Law Court Upholds Judgment in Wrongful Death Case

On Tuesday, July 12, 2016, the Law Court (Saufley, J.), in Estate of Kay v. Estate of Wiggins, 2016 ME 108, upheld summary judgment in favor of defendants Budget Truck Rental, LLC and the Estate of Douglas Wiggins in a wrongful death action maintained by the Estate of Dennis Kay for his death in a work-related motor vehicle accident. In its ruling, the Law Court concluded that Wiggins—and through principles of vicarious liability, Budget Truck Rental, LLC—was in compliance with the Maine Workers’ Compensation Act at the time of the accident and that, therefore, the Act’s exclusivity provisions barred any claims against Wiggins. 

In 2008, Dennis Kay began working for Option Rentals—a furniture rental business owned by Douglas Wiggins. As part of its regular business, Option Rentals maintained an agreement with Budget Truck Rental, LLC (hereinafter “Budget”) to transfer Budget vehicles from one destination to another in exchange for payment. As part of his employment with Option Rentals, Kay regularly transported Budget vehicles at Wiggins’ instruction. On December 30, 2011, Kay was instructed to complete a Budget transfer, but informed Wiggins that he “felt uncomfortable” doing so due to inclement weather. Wiggins then instructed Kay to perform the transfer sometime on the morning of December 31, 2011. On the morning of December 31, 2011, Kay began transport of the Budget vehicle. Sadly, the Budget truck he was operating hit a patch of ice and slid off of the roadway, ejecting Kay, who died from his injuries. Wiggins died of unrelated causes in 2013. 

In July 2013 the Estate of Kay (hereinafter “Kay”) filed a complaint against the Estate of Wiggins (hereinafter “Wiggins”) and Budget alleging wrongful death caused by Wiggins and Budget, and punitive damages. The complaint repeatedly alleged that Kay was “an employee” of Wiggins. 

In October 2014, Wiggins filed a motion to dismiss the complaint as barred by Maine’s Workers’ Compensation Act (hereinafter “the Act”), attaching proof that Wiggins had a State-accepted workers’ compensation insurance policy in December 2011. Following a hearing the lower court ruled summarily in favor of Wiggins’ motion to dismiss, stating that there was no genuine issue of material fact as to whether Wiggins had obtained worker’s compensation insurance sufficient to invoke the immunity and exclusivity provisions of the Act, and because Kay had argued exclusively that he was an employee, not an independent contractor. Additionally, the lower court granted Budget’s motion for summary judgment on the ground that there was no genuine issue of material fact regarding proximate cause. Kay then timely appealed.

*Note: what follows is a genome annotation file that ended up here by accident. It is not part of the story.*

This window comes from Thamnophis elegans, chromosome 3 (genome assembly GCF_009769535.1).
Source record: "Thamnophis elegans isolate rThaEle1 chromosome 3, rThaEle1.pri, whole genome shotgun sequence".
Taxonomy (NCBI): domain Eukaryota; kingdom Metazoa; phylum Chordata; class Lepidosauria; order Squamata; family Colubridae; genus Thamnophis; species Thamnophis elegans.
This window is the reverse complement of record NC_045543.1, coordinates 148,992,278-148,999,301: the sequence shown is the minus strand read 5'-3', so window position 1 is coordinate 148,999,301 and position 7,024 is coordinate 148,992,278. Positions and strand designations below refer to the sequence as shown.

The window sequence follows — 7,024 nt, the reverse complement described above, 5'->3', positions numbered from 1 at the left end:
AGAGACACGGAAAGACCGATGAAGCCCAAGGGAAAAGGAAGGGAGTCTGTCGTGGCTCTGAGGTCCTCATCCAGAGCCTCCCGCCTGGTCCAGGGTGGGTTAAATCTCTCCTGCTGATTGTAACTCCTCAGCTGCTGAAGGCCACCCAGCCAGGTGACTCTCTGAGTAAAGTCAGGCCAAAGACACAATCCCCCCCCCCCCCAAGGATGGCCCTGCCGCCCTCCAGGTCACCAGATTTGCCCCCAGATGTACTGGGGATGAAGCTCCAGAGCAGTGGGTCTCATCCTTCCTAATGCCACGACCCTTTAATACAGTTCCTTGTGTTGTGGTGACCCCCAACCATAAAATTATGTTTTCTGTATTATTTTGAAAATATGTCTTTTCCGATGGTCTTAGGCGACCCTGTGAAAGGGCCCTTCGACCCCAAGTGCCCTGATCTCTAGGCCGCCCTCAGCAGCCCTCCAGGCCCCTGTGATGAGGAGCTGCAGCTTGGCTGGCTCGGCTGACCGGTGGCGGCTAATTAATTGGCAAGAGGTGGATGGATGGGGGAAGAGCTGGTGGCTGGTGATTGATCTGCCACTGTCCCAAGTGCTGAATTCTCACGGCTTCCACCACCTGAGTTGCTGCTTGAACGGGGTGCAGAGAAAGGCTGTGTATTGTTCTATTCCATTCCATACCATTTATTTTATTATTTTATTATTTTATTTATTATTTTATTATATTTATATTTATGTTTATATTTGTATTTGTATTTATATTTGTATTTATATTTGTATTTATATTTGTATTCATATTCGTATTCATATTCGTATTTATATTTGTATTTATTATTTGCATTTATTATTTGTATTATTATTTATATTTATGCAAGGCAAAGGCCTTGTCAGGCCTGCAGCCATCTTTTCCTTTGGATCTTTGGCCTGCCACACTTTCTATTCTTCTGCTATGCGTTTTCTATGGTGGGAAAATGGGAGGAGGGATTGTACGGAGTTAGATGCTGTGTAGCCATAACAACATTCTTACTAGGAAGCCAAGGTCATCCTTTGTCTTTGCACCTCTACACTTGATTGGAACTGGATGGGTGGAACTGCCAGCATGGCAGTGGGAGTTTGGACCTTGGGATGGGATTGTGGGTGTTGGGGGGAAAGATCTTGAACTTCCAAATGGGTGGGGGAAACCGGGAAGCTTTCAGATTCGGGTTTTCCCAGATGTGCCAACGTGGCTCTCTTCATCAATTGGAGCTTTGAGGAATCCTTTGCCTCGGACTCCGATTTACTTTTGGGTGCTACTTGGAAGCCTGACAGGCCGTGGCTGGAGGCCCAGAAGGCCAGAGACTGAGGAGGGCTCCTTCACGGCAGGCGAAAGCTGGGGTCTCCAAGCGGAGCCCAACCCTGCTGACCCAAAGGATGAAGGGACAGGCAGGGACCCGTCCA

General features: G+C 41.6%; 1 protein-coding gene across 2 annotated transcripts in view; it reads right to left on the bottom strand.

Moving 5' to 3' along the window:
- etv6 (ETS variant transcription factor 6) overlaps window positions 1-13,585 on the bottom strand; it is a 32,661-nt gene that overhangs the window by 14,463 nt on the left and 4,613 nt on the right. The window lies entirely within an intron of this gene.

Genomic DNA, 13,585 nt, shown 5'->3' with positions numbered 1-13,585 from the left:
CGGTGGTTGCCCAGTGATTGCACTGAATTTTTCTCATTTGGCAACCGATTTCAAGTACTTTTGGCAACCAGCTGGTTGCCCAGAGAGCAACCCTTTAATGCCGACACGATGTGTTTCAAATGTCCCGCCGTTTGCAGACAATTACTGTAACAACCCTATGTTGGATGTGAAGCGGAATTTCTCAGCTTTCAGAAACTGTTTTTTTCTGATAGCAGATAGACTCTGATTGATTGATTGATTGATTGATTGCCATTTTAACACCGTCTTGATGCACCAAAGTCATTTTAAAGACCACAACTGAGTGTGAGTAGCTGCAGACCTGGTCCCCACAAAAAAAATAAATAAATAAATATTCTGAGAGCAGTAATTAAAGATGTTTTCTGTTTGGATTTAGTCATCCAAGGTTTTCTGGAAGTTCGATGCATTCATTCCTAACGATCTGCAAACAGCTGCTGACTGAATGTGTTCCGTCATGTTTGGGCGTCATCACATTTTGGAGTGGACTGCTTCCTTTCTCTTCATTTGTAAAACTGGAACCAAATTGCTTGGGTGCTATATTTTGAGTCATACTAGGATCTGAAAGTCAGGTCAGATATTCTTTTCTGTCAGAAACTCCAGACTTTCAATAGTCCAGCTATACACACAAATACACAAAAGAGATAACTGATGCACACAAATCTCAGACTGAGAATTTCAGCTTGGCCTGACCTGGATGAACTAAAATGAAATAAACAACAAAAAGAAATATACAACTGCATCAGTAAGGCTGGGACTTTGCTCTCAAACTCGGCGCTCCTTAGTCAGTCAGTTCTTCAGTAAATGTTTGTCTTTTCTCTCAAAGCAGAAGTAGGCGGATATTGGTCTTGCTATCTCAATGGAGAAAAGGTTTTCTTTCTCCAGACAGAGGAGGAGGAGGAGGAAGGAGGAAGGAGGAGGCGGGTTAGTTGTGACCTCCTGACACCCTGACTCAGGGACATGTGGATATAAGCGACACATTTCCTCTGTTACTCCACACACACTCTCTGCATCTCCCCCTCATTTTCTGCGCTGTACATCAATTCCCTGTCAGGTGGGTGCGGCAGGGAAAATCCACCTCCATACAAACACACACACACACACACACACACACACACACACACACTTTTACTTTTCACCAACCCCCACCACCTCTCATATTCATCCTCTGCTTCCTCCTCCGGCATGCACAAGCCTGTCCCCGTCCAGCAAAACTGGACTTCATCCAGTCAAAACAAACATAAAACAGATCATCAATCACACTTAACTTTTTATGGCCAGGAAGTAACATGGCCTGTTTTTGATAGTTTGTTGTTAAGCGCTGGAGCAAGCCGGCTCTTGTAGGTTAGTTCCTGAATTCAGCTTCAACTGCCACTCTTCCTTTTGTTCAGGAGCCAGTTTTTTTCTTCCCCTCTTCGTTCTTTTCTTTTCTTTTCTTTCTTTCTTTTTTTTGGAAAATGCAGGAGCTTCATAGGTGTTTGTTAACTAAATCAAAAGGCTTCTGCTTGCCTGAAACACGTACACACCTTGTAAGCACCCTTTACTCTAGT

Upon review, the Law Court first addressed whether the lower court properly dismissed Kay’s claim against Wiggins. In so doing, the Court reiterated that an employer who has secured the payment of workers’ compensation for its employees is exempt from civil actions for death resulting from injuries sustained by an employee incurred during the course of employment. 39-A M.R.S. §§ 104, 403(1) (2015). The Court further noted that where an employer is exempt from civil actions due to compliance with the Act, an employee’s only remedy is to pursue a claim for workers’ compensation benefits. Ultimately the Court concluded that where Wiggins provided “competent evidence” of compliance with the Act—and Kay failed to rebut said evidence, and even argued that he was an employee of Wiggins—the lower court properly found that Wiggins was in compliance with, and the claim was barred by, the Act.

Next, the Court examined whether the lower court properly granted Budget’s motion for summary judgment. Before the Court, Kay argued that Budget was vicariously liable for Wiggins’ actions because Budget had control over Wiggins. Oddly, Kay also argued that the Act’s exclusivity provision does not apply to Budget because Wiggins was an independent contractor. Declining to determine whether Wiggins was indeed an employee or independent contractor of Budget, the Court ruled that it need only consider that if Budget were vicariously liable for Kay’s death, it stood in the shoes of Wiggins against whom any claims were barred by his compliance with the Act, as discussed supra

Judgment Affirmed


Caleb J. Gannon, Esq. for Kay

Brendan O’Rourke, Esq. for Budget

Elizabeth Germani, Esq. for Wiggins

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